With those estimates in mind — and inspired by earlier experiments in which researchers thrust or hurled spears tipped with Clovis points into dead elephants — Eren put the points to the test.
In those earlier elephant experiments, spearpoints often pierced the animals’ hides. But for a variety of reasons that likely included the condition of carcasses and the speeds at which spears were launched, only some points penetrated deep enough to have reached the vital organs of a mammoth or mastodon. Eren used a lab setup that offered a better chance of shooting Clovis points deep into a hunting target than would have been possible in an actual encounter with a mammoth-sized creature. Yet even with this advantage, Eren’s results suggest that Clovis points generally did not penetrate deep enough to have been effective mammoth killers.
In one study published in the July 2020 Lithic Technology, replicas of seven types of Clovis points covering the sizes and shapes that have been found at archaeological sites were fastened to wooden shafts. The sizes ranged from a bullet-shaped point about two-thirds as long as an adult’s thumb to a missile-shaped point nearly as long as a pencil. A bow mounted on a shooting device fired each type of Clovis point 30 times into blocks of moist clay from a distance of about 1.8 meters. Spears traveled at a speed in the upper range of shots that have been propelled by people using spear-throwing tools. The clay blocks, fortified with crystalline silica dust, provided slightly less resistance than the tissue of an elephant or other large animal.
Over 210 shots, Clovis points penetrated clay blocks — which lacked the thick skins of mammoths that would have slowed or blocked spears thrown during actual hunts — to an average depth of 18.6 centimeters, Eren says. Penetration depths of four types of points equaled or fell short of the overall average. Only a couple of shots using the most successful point penetrated as deep as 28.6 centimeters. Smaller points tended to pierce deeper into targets than larger points. But the relatively broad, thick tips on all the Clovis points limited their ability to penetrate clay and enter animal tissue, even assuming one of these weapons managed to breech a mammoth’s tough skin without breaking, Eren says.
Ancient mammoth hunters may have hurled slightly larger Clovis points than the experimental replicas and perhaps launched shots with somewhat greater momentum. Still, sending a spear through an animal’s hide, fat and tissue at an angle that avoided ribs on the way to a fatal rendezvous with internal organs was highly unlikely, Eren says. Unlike the lab setup, presumed mammoth hunters would have taken aim at animals on the move. Spears that lodged in a mammoth’s hide probably felt like a series of stinging pinpricks that could easily have angered the creature and caused it to charge at or stomp on human pursuers.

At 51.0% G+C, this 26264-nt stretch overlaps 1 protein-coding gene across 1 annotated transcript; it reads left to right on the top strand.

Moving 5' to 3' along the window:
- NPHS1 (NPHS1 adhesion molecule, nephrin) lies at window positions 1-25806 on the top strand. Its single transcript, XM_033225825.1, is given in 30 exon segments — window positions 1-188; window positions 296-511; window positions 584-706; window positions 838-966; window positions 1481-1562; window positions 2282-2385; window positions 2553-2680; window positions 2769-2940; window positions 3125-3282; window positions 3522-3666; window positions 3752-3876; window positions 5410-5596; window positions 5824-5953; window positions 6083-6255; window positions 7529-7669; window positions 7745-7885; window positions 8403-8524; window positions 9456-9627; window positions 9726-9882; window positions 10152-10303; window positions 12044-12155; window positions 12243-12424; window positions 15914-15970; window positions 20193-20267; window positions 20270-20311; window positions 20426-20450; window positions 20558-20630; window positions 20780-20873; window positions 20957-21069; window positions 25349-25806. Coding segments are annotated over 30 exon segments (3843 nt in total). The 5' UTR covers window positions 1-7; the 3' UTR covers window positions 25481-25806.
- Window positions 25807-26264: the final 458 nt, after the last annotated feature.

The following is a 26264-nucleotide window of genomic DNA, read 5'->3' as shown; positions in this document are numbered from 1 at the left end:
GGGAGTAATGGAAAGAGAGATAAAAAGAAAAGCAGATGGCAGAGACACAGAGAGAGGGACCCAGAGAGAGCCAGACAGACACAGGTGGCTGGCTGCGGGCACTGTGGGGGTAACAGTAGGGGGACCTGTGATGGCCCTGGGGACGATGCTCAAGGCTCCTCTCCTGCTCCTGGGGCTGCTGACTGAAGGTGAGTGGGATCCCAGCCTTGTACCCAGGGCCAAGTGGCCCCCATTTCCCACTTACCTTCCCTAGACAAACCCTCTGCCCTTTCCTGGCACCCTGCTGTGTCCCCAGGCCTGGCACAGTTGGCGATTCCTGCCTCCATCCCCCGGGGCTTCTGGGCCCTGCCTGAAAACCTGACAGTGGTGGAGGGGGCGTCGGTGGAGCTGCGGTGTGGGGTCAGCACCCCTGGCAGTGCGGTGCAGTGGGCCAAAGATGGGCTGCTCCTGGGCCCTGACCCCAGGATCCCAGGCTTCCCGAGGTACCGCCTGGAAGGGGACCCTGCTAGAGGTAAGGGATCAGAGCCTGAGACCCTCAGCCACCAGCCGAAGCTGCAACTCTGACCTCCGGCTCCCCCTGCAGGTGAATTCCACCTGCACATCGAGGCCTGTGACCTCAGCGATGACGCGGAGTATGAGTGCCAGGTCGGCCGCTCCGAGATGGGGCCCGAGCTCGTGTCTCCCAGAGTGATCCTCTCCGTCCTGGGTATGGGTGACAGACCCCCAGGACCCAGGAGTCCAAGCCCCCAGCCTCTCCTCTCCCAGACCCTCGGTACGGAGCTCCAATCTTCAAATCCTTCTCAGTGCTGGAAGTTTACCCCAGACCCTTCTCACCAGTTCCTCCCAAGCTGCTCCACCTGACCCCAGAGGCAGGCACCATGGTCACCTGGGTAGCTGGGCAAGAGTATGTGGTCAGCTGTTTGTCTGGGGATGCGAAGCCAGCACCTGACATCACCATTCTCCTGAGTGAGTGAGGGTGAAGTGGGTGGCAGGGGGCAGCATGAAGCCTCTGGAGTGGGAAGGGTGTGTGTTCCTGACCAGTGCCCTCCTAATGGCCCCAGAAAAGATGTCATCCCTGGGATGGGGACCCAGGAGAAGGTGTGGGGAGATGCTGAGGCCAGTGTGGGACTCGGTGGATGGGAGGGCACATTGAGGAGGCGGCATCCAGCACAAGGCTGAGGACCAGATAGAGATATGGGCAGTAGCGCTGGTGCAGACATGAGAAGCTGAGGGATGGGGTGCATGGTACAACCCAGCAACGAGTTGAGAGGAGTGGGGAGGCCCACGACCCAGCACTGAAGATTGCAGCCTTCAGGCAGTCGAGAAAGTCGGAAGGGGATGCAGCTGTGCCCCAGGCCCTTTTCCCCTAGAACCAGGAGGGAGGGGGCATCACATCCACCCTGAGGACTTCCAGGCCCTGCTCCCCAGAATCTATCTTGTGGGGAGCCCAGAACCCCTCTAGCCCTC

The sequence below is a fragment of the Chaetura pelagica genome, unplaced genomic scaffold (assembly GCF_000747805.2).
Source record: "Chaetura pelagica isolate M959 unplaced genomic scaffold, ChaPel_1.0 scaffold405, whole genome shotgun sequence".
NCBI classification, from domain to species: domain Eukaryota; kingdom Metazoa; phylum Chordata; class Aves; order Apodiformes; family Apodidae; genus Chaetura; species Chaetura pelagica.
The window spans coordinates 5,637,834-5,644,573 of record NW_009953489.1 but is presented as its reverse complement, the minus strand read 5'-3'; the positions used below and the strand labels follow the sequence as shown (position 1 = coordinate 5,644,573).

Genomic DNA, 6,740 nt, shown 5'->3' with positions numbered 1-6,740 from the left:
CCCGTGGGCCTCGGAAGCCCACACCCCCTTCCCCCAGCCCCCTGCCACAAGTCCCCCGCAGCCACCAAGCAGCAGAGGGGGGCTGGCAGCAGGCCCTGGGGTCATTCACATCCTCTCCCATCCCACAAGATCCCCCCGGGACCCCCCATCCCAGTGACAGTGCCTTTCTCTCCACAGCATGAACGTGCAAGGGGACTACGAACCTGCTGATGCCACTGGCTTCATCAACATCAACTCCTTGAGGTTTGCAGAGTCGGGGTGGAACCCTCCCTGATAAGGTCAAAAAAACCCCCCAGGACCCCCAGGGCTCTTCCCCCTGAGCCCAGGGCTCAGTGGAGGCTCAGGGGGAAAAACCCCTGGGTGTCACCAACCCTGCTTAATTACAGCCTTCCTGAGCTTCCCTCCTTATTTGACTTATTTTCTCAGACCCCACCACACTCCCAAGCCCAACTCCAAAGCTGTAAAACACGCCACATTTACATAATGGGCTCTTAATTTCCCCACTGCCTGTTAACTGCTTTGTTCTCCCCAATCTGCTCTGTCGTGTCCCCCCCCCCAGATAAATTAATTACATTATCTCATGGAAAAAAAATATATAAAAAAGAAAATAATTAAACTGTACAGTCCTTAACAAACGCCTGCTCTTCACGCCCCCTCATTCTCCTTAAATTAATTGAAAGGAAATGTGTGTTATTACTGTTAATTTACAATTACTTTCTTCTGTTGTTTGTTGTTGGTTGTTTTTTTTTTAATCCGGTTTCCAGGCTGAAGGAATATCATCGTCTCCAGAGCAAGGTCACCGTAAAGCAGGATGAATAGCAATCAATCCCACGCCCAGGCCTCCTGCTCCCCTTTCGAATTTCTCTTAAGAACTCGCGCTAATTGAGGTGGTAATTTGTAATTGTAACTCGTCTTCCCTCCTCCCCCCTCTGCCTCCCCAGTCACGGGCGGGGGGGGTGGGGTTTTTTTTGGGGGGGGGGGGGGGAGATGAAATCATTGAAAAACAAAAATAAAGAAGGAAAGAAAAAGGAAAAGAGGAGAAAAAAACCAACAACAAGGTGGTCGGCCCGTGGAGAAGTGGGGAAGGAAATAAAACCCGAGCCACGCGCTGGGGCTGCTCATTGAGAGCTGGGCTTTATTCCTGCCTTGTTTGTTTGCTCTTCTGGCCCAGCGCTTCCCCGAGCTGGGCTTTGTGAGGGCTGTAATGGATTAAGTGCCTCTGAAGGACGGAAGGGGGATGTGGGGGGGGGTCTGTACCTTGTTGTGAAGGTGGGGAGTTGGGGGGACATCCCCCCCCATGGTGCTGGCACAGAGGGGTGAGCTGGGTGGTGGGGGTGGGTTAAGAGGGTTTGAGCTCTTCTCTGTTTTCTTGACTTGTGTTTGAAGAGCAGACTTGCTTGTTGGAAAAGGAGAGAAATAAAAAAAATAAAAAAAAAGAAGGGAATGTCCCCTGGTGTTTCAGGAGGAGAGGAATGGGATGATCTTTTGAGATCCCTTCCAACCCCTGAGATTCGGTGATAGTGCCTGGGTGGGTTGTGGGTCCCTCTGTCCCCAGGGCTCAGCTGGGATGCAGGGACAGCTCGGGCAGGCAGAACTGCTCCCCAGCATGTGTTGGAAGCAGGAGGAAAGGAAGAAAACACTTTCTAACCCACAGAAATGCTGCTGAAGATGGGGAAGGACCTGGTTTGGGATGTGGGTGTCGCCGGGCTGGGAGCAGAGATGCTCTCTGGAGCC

Lack of impact
If Clovis people effectively hunted mammoths, their spears would have often hit ribs or other bones, Eren says. Those impacts should have left behind many broken Clovis points at presumed kill sites.
Another experiment supported that expectation. Eren shot 203 replicas of the seven Clovis point types at oak boards, which are not as hard or dense as human or cow ribs. All but three points broke on the first shot. The rest broke on the second shot.
Yet of 93 Clovis points previously found at 15 presumed kill sites, only 12 of 74 discovered among mammoth, mastodon or gomphothere bones had broken, probably after hitting bone, Eren and his colleagues found. In contrast, 10 of 19 Clovis points associated with bison bones — smaller prey with thinner hides likely hunted by Clovis people (SN: 5/13/17, p. 8) — had fragmented due to hard impacts.
Mammoths and their supersized brethren may have fallen prey to Clovis hunters on rare occasions, but the huge beasts would have typically withstood a hail of spears tipped with Clovis points, Eren contends. Even attempts to disable a mammoth by severing tendons in its legs with bladelike Clovis chopping tools attached to handles would probably have failed. In another experiment, Eren swung replicas of such implements at a simulated mammoth foot consisting of a hoof-shaped slab of 5-centimeter-thick clay surrounding beef tendons. Again, in this best-case scenario, chops with Clovis blades sometimes partially cut a tendon but never sliced entirely through one. Often, blades left tendons untouched.
Hunting need not have occurred for Clovis points to have been left among mammoth bones. Microscopic damage that has been observed on Clovis points indicates that they could have served as knives to butcher huge beasts that had already died, Eren says. These knives could have been used to cut all sorts of material, from animal hides to edible plants.